Lacandona Forest Home to 50% of Nation's Bird Species, 30% of Mammal Species
- Facing increased agricultural expansion, deforestation and fires that are threatening Mexico's most biodiversity-rich area, a coalition of 89 organizations, including indigenous communities, academic institutions and NGOs, launched a comprehensive plan today to protect the Lacandona Forest.
More than 300 participants spent more than two years developing "The Joint Strategy for the Conservation of Biodiversity - Lacandona Century XXI". Stretching across the southern-most state of Chiapas, the Lacandona Forest is the country's single-most biodiversity rich area. Home to 50% of all the country's bird species and 30% of all Mexico's mammal species, it is the last refuge of Mexico's scarlet macaw, which has all but disappeared from the country. Home to more than 30 endangered animal species, the area also contains dozens of Mayan archeological sites.
But despite its incredible importance, the protected areas within the Lacandona Forest, are suffering encroachment by illegal settlements. Currently there are 34 illegal villages, called "asentamientos", within the protected areas. Since 2000, 10 communities have been established and, in total, at least 2,200 hectares have been degraded by the settlements.
The Joint Strategy aims to address the poverty, social and education issues that are fueling the incursions in order to protect the region's biodiversity.
"The Lacandona Jungle is unique in Mexico for its biological richness; the United Nations recognizes the region for being indispensable for the environmental health of the planet," said Ignacio March, the director of Conservation International's Selva Maya program in Mexico, one of the organizations responsible for the strategy. "We have an international responsibility to protect the Lacandona and create alternatives that will allow the communities in the region to enjoy progress without destroying the forest."
The three protected areas that have suffered the most damage are the Montes Azules Biosphere Reserve, the Lacant�n Biosphere Reserve and the Nah� Protected Area. Nah� has seen damage to at least 596 hectares, or about 20% of the reserve.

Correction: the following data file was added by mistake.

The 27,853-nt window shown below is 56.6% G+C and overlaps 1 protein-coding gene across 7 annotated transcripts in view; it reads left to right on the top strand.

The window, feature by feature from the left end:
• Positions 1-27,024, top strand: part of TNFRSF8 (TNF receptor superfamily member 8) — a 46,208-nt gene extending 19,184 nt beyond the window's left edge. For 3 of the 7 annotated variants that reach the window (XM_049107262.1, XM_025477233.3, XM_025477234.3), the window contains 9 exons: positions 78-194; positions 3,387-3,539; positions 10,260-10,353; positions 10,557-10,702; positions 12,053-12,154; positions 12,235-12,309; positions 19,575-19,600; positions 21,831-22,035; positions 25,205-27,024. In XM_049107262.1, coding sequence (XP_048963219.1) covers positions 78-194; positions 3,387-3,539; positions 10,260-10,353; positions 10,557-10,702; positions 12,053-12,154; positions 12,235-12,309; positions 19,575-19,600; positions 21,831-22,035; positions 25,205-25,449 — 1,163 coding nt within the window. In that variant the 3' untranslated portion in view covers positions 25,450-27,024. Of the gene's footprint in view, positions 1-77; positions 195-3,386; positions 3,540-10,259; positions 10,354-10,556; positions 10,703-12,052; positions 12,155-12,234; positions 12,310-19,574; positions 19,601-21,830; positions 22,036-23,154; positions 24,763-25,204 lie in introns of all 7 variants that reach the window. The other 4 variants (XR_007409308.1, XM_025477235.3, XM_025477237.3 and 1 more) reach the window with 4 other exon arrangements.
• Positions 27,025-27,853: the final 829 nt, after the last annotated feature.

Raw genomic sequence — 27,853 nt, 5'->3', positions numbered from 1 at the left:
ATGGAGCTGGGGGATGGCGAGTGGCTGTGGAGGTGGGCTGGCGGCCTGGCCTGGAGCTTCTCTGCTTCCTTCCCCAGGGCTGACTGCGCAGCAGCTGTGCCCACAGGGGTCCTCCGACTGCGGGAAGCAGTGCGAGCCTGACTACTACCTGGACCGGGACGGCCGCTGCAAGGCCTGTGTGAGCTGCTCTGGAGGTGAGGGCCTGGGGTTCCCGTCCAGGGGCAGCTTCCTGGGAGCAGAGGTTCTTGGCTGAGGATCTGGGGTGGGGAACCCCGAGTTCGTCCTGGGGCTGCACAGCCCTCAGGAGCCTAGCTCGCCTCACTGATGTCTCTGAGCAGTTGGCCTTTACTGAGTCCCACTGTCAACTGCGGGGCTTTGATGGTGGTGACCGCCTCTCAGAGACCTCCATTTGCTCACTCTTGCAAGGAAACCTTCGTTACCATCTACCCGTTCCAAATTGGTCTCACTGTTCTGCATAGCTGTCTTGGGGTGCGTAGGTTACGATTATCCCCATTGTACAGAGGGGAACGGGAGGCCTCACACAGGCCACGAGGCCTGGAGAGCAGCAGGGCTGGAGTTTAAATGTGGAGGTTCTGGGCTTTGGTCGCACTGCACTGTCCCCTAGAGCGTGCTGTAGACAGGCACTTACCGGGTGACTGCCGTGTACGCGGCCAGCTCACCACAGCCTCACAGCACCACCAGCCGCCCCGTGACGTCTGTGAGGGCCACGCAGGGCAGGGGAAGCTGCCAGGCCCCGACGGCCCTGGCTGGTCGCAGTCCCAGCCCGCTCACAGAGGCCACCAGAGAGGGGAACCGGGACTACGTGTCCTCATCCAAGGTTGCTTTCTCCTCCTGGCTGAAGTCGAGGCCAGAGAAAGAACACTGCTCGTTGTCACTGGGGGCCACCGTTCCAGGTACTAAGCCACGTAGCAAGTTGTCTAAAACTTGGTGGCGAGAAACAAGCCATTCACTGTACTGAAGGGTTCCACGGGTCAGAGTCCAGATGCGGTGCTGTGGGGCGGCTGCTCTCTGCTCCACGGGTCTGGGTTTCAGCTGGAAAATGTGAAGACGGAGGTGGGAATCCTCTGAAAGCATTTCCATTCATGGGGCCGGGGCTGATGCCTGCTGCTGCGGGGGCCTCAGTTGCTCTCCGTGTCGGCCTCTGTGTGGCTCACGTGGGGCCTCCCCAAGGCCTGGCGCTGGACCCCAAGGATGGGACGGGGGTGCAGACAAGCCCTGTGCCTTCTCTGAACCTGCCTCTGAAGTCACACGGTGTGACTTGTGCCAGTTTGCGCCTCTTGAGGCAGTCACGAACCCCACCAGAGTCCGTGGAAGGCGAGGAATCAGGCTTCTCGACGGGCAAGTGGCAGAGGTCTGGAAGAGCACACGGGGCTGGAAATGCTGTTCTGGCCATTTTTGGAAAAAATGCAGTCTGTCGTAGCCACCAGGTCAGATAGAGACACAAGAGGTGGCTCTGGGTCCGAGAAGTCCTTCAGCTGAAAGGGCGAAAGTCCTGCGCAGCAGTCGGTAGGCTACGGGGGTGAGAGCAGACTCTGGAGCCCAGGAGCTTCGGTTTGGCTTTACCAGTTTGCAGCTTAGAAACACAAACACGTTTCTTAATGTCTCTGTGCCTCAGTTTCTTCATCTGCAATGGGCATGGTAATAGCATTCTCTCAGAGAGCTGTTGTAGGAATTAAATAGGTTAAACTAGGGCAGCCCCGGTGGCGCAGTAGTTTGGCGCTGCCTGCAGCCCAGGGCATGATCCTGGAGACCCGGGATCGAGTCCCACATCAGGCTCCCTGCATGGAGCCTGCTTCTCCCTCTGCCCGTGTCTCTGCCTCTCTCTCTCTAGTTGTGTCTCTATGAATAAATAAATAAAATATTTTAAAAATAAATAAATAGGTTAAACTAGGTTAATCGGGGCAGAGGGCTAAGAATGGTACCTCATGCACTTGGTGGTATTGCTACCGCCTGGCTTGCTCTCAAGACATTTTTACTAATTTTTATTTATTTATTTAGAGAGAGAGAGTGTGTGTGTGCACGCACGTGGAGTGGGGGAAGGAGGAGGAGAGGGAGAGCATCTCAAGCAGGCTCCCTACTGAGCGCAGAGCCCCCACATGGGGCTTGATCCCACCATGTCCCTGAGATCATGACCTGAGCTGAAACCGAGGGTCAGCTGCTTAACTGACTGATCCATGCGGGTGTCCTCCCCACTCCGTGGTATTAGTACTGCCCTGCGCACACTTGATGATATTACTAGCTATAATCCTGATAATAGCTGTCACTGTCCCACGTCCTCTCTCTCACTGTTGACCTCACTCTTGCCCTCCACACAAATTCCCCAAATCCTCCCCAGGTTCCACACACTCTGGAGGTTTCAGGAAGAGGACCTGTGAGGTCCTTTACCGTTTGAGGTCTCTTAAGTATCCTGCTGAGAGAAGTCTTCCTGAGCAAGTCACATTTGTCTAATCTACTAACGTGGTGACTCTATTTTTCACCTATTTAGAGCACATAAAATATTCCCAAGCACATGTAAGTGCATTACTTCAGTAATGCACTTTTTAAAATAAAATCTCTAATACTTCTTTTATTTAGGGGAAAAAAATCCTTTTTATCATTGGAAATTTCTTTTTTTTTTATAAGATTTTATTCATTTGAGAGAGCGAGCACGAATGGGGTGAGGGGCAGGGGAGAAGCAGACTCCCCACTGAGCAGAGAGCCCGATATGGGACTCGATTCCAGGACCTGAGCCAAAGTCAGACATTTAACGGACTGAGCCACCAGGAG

The Joint Strategy presented today in Mexico City outlines dozens of economic, social and conservation objectives for the area, including:
- Rehabilitating farm land to reduce slash-and-burn agriculture by at least 30% over the course of ten years;
- Creating social programs aimed at increasing literacy and reducing the infant mortality rate by at least 30% in 10 years;
- Implementing community-participation projects to promote and regulate subsistence hunting and fishing;
- Create "poles of population attraction" in strategic locations outside of protected areas, and generate incentives (likes sustainable industries) that will encourage people to resettle outside of the protected areas.
Among the 89 participants that developed the strategy, there are 17 indigenous communities and villages, 11 academic institutions and universities, 14 state-government agencies, 13 federal government agencies and 24 civil organizations.
Created in 1978, Montes Azules (331,200 hectares) was the first biosphere reserve ever established in Mexico. Among the endemic and rare species it houses is the Central American White Turtle (Dermatemys mawii), which the Turtle Conservation Fund (TCF) recently declared as one of the world's top 25 most endangered turtles.
Lacandona is also home to the rare Lacandonia shismatica flower. Pale, and lacking the pigments that allow it to synthesize sugars, the tiny flower lives in symbiosis with a microscopic mushroom that grows inside it. It is also the only known plant in the world whose flower has inverted reproductive organs.
"We hope this strategy will help outline a new path for conservation in the Lacandona Forest that will protect its ecosystems and threatened species. But above all, we hope this strategy helps promote economic alternatives that will give these communities the ability to develop and progress," said March. "Promoting the reconciliation between the communities and nature of the Lacandona Forest is the right thing to do. If we allow the Lacandona Forest to be destroyed, we destroy ourselves."